|Publication number||US5473105 A|
|Application number||US 08/317,448|
|Publication date||Dec 5, 1995|
|Filing date||Oct 4, 1994|
|Priority date||Oct 4, 1994|
|Publication number||08317448, 317448, US 5473105 A, US 5473105A, US-A-5473105, US5473105 A, US5473105A|
|Inventors||Terry L. Marker, Robert J. Schmidt, Richard E. Marinangeli, Allyn T. Gilbert|
|Export Citation||BiBTeX, EndNote, RefMan|
|Patent Citations (9), Classifications (10), Legal Events (5)|
|External Links: USPTO, USPTO Assignment, Espacenet|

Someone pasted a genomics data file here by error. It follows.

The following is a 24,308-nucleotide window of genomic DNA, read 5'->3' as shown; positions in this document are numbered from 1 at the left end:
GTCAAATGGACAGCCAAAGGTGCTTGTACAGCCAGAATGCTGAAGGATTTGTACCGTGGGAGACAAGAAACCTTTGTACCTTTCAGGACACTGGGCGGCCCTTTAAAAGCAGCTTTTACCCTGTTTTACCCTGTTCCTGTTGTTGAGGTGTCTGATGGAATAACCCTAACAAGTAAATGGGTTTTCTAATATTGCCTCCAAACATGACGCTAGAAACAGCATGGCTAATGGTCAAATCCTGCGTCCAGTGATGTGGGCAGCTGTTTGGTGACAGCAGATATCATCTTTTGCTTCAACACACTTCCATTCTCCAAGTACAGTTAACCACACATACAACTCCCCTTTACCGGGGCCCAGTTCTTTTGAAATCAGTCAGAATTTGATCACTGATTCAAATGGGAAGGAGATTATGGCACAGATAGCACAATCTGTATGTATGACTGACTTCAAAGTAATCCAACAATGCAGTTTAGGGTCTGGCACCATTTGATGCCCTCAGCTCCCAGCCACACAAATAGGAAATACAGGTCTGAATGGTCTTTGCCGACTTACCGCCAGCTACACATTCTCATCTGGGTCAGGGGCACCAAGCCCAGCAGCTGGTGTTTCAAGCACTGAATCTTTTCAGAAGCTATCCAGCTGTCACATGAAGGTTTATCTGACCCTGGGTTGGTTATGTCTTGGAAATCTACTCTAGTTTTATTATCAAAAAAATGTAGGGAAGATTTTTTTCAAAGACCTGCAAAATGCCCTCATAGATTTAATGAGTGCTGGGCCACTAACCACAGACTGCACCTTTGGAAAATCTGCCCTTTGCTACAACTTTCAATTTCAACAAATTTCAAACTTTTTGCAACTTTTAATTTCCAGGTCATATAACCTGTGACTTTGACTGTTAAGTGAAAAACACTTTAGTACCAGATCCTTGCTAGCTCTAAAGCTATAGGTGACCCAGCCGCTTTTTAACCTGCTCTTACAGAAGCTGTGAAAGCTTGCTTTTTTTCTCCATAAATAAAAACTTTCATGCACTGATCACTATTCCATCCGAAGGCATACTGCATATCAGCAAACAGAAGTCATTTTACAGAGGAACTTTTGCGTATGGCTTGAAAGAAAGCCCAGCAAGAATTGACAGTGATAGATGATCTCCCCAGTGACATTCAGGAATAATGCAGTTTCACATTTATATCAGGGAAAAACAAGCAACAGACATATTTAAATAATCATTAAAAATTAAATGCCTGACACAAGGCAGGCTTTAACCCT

The growing concern for protecting natural resources has prompted various initiatives, one of which is a drive to incorporate renewable resources into gasoline. Adding methanol or ethanol to gasoline to boost the octane number is an example of a response to this need to conserve finite resources. However, a major drawback to this practice is that the alcohol cannot be added prior to the gasoline being transported through a pipeline since the alcohol is water-soluble and will extract out of the gasoline and into any water that might be present in the pipeline system or storage tanks. The present invention provides an alternate method that achieves the conservation goal. Furthermore, the resultant blended gasoline may be transported through a pipeline without the loss of octane number boosters. According to the present invention, ethanol, which is a renewable resource since it may be produced from corn, undergoes etherification with propylene to produce isopropyl ethyl ether (IPEE) which may then be blended into gasoline. An additional benefit of blending ethers into gasoline to boost the octane number is that ethers generally have lower Reid vapor pressures than alcohols, and lowering the Reid vapor pressures of gasoline is another environmentally driven goal.